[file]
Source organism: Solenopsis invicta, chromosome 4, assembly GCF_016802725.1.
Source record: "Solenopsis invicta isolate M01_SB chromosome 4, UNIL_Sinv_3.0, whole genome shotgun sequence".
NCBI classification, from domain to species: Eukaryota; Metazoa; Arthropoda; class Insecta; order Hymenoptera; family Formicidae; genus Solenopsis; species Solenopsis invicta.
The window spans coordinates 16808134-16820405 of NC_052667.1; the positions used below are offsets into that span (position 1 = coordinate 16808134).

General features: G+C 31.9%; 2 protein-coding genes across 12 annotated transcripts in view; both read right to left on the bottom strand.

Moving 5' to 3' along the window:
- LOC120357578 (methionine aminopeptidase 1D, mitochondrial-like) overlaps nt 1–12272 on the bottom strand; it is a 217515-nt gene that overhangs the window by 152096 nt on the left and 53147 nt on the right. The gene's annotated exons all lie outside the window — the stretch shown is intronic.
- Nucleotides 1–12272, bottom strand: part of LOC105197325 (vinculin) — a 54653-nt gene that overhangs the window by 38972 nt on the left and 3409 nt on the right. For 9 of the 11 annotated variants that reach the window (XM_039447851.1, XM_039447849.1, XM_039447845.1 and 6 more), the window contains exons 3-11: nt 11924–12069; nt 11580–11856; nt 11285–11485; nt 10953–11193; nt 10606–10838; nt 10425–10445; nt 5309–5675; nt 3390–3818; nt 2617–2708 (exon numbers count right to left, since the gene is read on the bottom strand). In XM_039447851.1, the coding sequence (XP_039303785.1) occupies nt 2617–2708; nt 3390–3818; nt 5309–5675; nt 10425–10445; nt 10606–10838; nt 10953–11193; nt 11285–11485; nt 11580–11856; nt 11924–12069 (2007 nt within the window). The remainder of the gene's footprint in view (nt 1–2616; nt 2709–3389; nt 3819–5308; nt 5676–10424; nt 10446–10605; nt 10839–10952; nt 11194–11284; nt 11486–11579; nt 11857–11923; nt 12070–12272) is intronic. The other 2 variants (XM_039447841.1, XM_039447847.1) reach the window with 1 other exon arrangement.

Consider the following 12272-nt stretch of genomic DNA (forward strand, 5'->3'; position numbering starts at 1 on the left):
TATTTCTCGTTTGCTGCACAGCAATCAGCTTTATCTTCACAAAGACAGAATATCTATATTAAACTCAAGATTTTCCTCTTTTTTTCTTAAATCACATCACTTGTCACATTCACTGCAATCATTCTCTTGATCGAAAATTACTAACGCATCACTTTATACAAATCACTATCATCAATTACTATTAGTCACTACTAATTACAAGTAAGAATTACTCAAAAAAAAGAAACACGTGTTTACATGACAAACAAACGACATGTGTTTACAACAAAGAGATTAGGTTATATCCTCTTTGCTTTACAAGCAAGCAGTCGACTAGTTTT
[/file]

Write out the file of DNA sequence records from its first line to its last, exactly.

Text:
Source organism: Solenopsis invicta, chromosome 4, assembly GCF_016802725.1.
Source record: "Solenopsis invicta isolate M01_SB chromosome 4, UNIL_Sinv_3.0, whole genome shotgun sequence".
NCBI classification, from domain to species: Eukaryota; Metazoa; Arthropoda; class Insecta; order Hymenoptera; family Formicidae; genus Solenopsis; species Solenopsis invicta.
The window spans coordinates 16808134-16820405 of NC_052667.1; the positions used below are offsets into that span (position 1 = coordinate 16808134).

General features: G+C 31.9%; 2 protein-coding genes across 12 annotated transcripts in view; both read right to left on the bottom strand.

Moving 5' to 3' along the window:
- LOC120357578 (methionine aminopeptidase 1D, mitochondrial-like) overlaps nt 1–12272 on the bottom strand; it is a 217515-nt gene that overhangs the window by 152096 nt on the left and 53147 nt on the right. The gene's annotated exons all lie outside the window — the stretch shown is intronic.
- Nucleotides 1–12272, bottom strand: part of LOC105197325 (vinculin) — a 54653-nt gene that overhangs the window by 38972 nt on the left and 3409 nt on the right. For 9 of the 11 annotated variants that reach the window (XM_039447851.1, XM_039447849.1, XM_039447845.1 and 6 more), the window contains exons 3-11: nt 11924–12069; nt 11580–11856; nt 11285–11485; nt 10953–11193; nt 10606–10838; nt 10425–10445; nt 5309–5675; nt 3390–3818; nt 2617–2708 (exon numbers count right to left, since the gene is read on the bottom strand). In XM_039447851.1, the coding sequence (XP_039303785.1) occupies nt 2617–2708; nt 3390–3818; nt 5309–5675; nt 10425–10445; nt 10606–10838; nt 10953–11193; nt 11285–11485; nt 11580–11856; nt 11924–12069 (2007 nt within the window). The remainder of the gene's footprint in view (nt 1–2616; nt 2709–3389; nt 3819–5308; nt 5676–10424; nt 10446–10605; nt 10839–10952; nt 11194–11284; nt 11486–11579; nt 11857–11923; nt 12070–12272) is intronic. The other 2 variants (XM_039447841.1, XM_039447847.1) reach the window with 1 other exon arrangement.

Consider the following 12272-nt stretch of genomic DNA (forward strand, 5'->3'; position numbering starts at 1 on the left):
TATTTCTCGTTTGCTGCACAGCAATCAGCTTTATCTTCACAAAGACAGAATATCTATATTAAACTCAAGATTTTCCTCTTTTTTTCTTAAATCACATCACTTGTCACATTCACTGCAATCATTCTCTTGATCGAAAATTACTAACGCATCACTTTATACAAATCACTATCATCAATTACTATTAGTCACTACTAATTACAAGTAAGAATTACTCAAAAAAAAGAAACACGTGTTTACATGACAAACAAACGACATGTGTTTACAACAAAGAGATTAGGTTATATCCTCTTTGCTTTACAAGCAAGCAGTCGACTAGTTTT